and inserted in equation (2) as a function thereof. Applying logs in the values of Table 5, we obtained values summarized in Table 6.
Table 6. Log(
k
st
1
) and Log(1-
z
t
) according to Log(
v
) v (m/min) log(v) Log(k
st1
) Log(1-z
t
) 200 2.301 1.398 -0.041 350 2.544 1.358 -0.044 500 2.699 1.328 -0.047
From the data presented in Table 5 the following figures 4 and 5 are constructed.
y = 1,878e
-0,12x
R² = 0,997
1,301,321,341,361,381,401,422,22,32,42,52,62,72,8
log(V)
Log(Kst1)
Log(Kst1)
Εκθετική
(Log(Kst1))
Figure 4. Logarithmic correlation between Log (
k
st
1
) and Log(
v
)
y = -0,014x -0,008R² = 0,983
-0,048-0,046-0,044-0,042-0,040-0,0382,22,32,42,52,62,72,8
log(V)
Log(1-zt)
Log(1-zt)
Γραική
(Log(1-zt))
Figure 5. Linear correlation between log(1-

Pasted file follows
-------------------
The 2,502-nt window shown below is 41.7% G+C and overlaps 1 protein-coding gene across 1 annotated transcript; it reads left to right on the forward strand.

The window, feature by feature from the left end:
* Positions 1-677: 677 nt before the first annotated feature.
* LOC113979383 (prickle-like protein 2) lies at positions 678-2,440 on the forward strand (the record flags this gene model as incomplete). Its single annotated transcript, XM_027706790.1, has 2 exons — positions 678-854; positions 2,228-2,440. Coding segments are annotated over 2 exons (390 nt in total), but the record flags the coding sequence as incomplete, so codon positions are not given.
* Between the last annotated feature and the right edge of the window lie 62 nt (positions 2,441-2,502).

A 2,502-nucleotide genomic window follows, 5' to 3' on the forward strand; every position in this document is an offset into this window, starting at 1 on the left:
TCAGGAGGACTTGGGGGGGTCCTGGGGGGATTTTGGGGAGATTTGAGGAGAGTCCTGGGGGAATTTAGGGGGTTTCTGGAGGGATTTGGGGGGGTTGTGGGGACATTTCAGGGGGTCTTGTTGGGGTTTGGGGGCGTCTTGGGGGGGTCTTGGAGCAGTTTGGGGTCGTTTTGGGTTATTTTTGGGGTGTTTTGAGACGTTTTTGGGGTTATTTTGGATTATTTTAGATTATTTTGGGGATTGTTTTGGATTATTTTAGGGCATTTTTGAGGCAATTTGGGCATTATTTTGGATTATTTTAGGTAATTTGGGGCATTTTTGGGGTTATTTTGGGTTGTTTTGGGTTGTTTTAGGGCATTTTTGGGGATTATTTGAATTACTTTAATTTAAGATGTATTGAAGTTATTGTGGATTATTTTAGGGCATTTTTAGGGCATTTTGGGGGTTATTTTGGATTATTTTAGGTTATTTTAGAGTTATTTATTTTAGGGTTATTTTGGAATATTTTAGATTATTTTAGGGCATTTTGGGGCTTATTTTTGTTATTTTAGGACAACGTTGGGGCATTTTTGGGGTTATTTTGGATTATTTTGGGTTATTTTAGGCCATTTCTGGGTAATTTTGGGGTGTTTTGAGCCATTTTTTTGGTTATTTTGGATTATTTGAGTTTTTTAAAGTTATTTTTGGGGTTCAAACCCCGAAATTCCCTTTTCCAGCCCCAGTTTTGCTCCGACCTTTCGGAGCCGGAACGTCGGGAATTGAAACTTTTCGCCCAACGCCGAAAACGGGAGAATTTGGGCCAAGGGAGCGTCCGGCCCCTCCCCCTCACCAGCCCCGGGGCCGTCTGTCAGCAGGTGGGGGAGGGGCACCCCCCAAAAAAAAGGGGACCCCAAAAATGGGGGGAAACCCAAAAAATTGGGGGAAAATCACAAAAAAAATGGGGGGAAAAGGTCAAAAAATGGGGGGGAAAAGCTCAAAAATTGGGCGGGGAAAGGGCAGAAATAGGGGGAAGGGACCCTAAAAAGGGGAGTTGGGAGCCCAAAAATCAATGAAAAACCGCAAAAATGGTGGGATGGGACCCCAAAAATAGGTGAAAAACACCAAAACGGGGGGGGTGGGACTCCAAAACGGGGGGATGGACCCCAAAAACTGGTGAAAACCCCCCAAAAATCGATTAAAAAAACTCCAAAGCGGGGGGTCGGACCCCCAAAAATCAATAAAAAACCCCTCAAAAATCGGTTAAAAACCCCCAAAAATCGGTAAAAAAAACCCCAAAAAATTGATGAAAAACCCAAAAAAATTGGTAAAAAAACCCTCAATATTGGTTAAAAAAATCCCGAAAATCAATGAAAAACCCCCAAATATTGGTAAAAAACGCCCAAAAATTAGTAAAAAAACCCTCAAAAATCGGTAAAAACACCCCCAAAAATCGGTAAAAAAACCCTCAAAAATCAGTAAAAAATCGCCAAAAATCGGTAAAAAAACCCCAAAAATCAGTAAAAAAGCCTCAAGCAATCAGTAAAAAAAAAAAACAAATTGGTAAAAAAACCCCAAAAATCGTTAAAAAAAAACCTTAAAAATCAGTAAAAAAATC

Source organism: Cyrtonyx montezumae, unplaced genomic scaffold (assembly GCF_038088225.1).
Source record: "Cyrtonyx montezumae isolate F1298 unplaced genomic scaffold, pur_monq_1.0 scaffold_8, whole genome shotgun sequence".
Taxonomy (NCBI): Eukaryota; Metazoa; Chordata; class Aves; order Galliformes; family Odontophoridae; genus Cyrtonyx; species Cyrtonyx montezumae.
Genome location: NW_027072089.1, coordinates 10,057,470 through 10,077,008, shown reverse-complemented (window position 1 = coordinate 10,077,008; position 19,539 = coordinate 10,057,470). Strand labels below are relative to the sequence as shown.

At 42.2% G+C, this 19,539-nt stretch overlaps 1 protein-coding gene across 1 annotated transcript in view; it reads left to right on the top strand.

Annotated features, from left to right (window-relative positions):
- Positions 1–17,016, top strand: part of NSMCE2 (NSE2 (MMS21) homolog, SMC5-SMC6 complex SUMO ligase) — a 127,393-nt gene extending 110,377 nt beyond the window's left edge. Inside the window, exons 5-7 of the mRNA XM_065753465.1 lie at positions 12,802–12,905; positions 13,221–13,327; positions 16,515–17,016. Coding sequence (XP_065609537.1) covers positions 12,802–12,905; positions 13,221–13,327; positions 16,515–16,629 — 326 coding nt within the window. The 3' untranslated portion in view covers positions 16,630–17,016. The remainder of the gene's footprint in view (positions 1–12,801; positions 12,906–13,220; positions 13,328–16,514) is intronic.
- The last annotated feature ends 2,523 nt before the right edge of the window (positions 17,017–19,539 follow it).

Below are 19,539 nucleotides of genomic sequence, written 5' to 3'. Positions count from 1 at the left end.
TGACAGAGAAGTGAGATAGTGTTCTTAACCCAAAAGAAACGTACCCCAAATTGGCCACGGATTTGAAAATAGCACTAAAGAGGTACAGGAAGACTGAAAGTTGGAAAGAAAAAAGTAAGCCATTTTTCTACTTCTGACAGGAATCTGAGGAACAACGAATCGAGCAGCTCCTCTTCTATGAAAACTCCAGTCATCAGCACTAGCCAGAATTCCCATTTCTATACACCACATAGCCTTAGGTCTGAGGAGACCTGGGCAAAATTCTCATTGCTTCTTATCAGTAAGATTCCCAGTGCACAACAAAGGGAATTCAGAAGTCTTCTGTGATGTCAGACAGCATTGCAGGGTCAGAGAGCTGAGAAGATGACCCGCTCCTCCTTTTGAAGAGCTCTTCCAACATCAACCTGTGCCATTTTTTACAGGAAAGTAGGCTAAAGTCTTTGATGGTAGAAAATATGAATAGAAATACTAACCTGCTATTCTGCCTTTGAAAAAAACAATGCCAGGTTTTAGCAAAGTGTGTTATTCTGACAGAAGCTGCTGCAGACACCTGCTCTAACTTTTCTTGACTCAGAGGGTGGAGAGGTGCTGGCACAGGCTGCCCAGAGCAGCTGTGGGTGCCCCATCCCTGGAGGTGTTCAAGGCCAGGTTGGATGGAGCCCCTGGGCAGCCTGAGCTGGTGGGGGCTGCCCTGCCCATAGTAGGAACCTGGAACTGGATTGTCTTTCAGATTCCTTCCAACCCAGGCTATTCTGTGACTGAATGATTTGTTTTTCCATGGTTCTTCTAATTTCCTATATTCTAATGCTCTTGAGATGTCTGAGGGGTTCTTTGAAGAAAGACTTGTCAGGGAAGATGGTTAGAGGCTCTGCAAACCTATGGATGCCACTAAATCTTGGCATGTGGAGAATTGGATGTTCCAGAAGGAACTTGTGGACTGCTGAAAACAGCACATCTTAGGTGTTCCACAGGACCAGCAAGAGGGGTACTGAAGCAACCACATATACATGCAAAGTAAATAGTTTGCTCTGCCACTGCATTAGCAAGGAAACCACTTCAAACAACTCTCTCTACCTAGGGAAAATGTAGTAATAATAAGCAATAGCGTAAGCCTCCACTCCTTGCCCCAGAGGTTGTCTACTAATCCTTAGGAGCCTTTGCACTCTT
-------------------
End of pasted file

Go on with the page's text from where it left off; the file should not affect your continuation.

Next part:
z
t
) and Log(
v
)
From the above figures 4 and 5 representing the correlation of Log(
k
st
1
) and Log(1-
z
t
) with Log(
v
), respectively and since the correlation coefficient
R
2
is quite satisfactory for both cases, the final values of the specific cutting resistance
k
st
1
and the term (1-
z
t
) are calculated as a function of the cutting speed:
)log(12.0
878.11
10
iv
est
k
−
=
(3)
008.0014.0
10)1(
−−
=−
it
v z
(4) Note that,
v
i
are the values of cutting speeds (200, 350 and 500 m/min). Finally, from the equations (2), (3), and (4) the main cutting force for each combination of cutting parameters can be calculated; see Table 7.
Table 7. Calculation of the main cutting force component F
t
through Kienzle-Victor model and experimentally identified and fixed K
st1
(1 - z
t
)
v
(m/min)
s
(mm/rev)
K
st
1
(daN/mm
2
) (1 –
z
t
)
F
t
Kienzle (N) ERFt % ERFt 200 0.05 26.67 0.912 34.76 1.64 4.95 200 0.1 26.67 0.912 65.40 5.16 8.57 200 0.16 26.67 0.912 100.37 4.81 5.03 200 0.2 26.67 0.912 123.01 7.93 6.89 200 0.26 26.67 0.912 156.25 8.36 5.65